But it only lasted for that moment. As soon as I lay back down and looked up into the canopy of the tree above me, my envy vanished into the deep green overhead, and I understood. We were just leaves, she and I, leaves on the same tree, each a beautiful, singular expression of life. 

Liz Green talked about compersion, a feeling that's the opposite of jealousy, and that's what I felt so suddenly and clearly that afternoon. I've been feeling it a lot lately, too. I wouldn't say that I'm growing less ambitious with age--probably the opposite, truth be told. But I'm definitely growing less competitive. One thing I've always loved about creative work is that, whenever we can put aside the frequently uncomfortable fact that we're often competing for the same scarce resources in the form of fellowships or contests or jobs, what I do in my work in no way detracts from what any of these other guest writers have done. This isn't to minimize the very real limitations that exist, but it is to say that the community that we build is more frequently valuable, more sustaining in everyday life, than what we gain by focusing on those competitions.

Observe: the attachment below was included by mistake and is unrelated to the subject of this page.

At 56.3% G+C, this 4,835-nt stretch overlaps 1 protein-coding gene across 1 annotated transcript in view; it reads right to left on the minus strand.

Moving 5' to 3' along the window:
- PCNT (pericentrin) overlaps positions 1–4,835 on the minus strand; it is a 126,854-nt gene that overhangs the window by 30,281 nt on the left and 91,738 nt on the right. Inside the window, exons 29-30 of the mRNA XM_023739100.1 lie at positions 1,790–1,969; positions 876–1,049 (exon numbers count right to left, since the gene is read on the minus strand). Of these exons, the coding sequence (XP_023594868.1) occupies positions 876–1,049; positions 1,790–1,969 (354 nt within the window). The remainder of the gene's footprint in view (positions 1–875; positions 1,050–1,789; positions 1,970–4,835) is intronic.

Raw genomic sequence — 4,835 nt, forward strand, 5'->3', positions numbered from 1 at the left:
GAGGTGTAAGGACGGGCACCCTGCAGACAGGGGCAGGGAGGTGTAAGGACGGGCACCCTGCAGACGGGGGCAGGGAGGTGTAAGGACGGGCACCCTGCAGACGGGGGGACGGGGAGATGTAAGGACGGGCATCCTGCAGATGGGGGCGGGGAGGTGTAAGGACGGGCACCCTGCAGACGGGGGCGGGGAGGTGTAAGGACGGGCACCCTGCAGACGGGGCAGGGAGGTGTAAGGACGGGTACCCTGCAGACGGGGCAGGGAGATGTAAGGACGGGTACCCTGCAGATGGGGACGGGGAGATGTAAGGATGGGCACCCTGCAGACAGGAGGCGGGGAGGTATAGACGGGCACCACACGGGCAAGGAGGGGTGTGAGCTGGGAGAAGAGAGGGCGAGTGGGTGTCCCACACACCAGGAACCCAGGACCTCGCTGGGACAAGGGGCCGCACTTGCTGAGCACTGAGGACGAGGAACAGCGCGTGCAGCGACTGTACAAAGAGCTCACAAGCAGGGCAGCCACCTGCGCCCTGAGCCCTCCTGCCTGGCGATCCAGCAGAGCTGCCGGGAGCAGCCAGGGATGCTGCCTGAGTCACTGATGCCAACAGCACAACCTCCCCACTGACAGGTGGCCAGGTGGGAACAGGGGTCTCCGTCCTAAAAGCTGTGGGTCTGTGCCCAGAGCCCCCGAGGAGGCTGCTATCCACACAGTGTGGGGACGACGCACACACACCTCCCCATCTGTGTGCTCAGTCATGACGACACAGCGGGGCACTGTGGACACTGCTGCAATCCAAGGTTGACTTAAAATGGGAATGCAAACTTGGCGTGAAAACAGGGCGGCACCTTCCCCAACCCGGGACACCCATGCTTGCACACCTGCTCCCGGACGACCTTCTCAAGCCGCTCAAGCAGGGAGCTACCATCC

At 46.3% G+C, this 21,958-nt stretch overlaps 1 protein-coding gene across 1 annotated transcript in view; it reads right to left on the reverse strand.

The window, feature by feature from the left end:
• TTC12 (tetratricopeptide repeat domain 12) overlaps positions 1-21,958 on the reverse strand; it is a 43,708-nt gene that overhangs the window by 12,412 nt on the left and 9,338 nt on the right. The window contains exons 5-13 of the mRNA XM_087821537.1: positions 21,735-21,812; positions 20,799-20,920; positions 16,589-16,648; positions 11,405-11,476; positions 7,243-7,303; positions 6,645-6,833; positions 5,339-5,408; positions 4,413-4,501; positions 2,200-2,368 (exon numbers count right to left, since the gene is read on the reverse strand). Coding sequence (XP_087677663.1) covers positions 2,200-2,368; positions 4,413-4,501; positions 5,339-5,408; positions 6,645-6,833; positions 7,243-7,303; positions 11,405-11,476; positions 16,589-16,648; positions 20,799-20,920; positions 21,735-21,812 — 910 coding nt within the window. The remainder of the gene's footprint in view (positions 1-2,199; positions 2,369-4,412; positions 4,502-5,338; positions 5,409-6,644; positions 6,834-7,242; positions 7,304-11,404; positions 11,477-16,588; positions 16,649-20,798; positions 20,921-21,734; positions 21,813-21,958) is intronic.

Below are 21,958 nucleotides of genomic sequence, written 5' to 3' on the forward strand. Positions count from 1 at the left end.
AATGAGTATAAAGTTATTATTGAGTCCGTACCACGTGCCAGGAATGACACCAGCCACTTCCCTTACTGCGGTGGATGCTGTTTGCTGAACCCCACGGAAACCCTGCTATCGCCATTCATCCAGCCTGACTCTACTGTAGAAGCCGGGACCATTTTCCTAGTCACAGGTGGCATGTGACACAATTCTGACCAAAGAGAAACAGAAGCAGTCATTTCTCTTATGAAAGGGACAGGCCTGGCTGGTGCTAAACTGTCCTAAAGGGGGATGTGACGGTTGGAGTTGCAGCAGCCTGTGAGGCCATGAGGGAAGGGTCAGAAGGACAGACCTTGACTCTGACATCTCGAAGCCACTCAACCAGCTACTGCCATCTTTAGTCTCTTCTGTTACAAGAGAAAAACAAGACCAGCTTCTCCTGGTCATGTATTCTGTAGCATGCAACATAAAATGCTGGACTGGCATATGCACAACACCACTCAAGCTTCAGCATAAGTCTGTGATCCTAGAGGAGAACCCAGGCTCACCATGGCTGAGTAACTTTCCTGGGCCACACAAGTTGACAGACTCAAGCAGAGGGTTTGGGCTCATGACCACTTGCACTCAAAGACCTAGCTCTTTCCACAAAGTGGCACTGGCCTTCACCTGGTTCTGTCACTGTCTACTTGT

There will always be someone, whether an individual or institution, ready and willing to place the emphasis on exclusivity, on some arbitrarily set boundary, on fostering a sense of scarcity. It's the dominant narrative of our culture, even as new media begins to chip away at it, ever so slightly, in certain places. I feel more and more strongly with the passage of time that part of my mission as a writer is to push back against that narrative, to stop myself when I begin to think about my peers as nothing more than my competition, and more than that, to insist in my work that each life is valuable. Each life is worthwhile. To remember that we all tell stories, and live lives, each as beautiful, singular, and necessary as the curving edges of any one leaf.

What's a leaf detached from a tree, after all, set aside on its own but cut off from the source of life? Dried up, brittle, and crumbling into dust.